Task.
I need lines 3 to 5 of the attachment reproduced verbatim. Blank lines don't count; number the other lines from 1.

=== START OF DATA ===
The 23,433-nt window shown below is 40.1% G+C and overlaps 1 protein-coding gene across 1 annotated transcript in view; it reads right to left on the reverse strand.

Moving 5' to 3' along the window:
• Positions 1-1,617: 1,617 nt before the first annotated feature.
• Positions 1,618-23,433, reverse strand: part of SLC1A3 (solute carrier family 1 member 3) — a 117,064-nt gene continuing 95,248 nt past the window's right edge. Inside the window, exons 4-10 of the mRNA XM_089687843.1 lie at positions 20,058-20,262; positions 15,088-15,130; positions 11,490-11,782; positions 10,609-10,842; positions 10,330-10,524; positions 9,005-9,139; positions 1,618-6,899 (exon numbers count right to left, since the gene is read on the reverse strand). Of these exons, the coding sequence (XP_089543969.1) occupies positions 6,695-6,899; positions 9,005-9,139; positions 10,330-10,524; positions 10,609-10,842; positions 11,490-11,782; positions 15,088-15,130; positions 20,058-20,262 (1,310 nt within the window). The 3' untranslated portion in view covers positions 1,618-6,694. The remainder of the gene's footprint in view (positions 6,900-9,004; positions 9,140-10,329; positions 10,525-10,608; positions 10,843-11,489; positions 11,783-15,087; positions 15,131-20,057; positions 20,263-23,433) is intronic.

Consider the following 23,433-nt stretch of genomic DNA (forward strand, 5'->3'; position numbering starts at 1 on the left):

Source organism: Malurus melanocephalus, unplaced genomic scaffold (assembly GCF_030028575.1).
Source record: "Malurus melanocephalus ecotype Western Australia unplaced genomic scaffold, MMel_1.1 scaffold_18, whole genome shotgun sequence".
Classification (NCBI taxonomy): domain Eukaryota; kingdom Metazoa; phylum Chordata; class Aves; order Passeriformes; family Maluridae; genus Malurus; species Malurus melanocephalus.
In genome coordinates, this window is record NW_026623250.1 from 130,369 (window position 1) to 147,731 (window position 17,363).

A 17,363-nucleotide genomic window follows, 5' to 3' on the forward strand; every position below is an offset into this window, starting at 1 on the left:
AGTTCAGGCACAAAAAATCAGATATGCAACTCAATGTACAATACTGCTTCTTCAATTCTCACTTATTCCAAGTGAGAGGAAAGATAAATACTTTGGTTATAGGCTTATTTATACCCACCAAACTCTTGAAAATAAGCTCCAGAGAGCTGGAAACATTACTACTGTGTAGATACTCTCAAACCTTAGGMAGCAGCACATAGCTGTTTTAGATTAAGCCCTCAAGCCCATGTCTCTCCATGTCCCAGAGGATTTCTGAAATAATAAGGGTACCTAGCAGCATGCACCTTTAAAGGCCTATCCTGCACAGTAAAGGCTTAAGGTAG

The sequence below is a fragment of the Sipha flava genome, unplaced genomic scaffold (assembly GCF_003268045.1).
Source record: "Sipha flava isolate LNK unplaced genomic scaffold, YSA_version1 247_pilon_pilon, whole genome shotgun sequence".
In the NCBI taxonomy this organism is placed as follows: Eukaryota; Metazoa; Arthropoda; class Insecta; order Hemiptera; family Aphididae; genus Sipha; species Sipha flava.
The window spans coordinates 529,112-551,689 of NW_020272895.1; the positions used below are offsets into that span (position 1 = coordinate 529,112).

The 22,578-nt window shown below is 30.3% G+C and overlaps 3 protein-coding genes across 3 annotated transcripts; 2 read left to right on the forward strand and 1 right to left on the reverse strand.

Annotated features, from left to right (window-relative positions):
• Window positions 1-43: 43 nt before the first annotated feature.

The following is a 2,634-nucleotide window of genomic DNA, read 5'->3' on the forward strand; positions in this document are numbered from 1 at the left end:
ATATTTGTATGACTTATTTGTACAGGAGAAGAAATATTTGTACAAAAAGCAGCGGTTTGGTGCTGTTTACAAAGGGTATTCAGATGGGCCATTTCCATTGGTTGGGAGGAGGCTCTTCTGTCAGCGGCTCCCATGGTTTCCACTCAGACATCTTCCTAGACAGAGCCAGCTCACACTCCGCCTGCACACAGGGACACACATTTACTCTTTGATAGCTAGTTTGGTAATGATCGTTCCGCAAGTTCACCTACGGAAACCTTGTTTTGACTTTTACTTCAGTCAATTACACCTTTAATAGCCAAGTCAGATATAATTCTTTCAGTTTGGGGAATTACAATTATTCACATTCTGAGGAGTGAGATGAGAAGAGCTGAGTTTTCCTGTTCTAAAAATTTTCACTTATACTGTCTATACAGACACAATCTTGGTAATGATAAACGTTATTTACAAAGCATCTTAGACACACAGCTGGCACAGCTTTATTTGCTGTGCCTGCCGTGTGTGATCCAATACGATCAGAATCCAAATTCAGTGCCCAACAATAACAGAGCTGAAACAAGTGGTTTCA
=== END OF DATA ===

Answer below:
• Positions 1-1,617: 1,617 nt before the first annotated feature.
• Positions 1,618-23,433, reverse strand: part of SLC1A3 (solute carrier family 1 member 3) — a 117,064-nt gene continuing 95,248 nt past the window's right edge. Inside the window, exons 4-10 of the mRNA XM_089687843.1 lie at positions 20,058-20,262; positions 15,088-15,130; positions 11,490-11,782; positions 10,609-10,842; positions 10,330-10,524; positions 9,005-9,139; positions 1,618-6,899 (exon numbers count right to left, since the gene is read on the reverse strand). Of these exons, the coding sequence (XP_089543969.1) occupies positions 6,695-6,899; positions 9,005-9,139; positions 10,330-10,524; positions 10,609-10,842; positions 11,490-11,782; positions 15,088-15,130; positions 20,058-20,262 (1,310 nt within the window). The 3' untranslated portion in view covers positions 1,618-6,694. The remainder of the gene's footprint in view (positions 6,900-9,004; positions 9,140-10,329; positions 10,525-10,608; positions 10,843-11,489; positions 11,783-15,087; positions 15,131-20,057; positions 20,263-23,433) is intronic.

Consider the following 23,433-nt stretch of genomic DNA (forward strand, 5'->3'; position numbering starts at 1 on the left):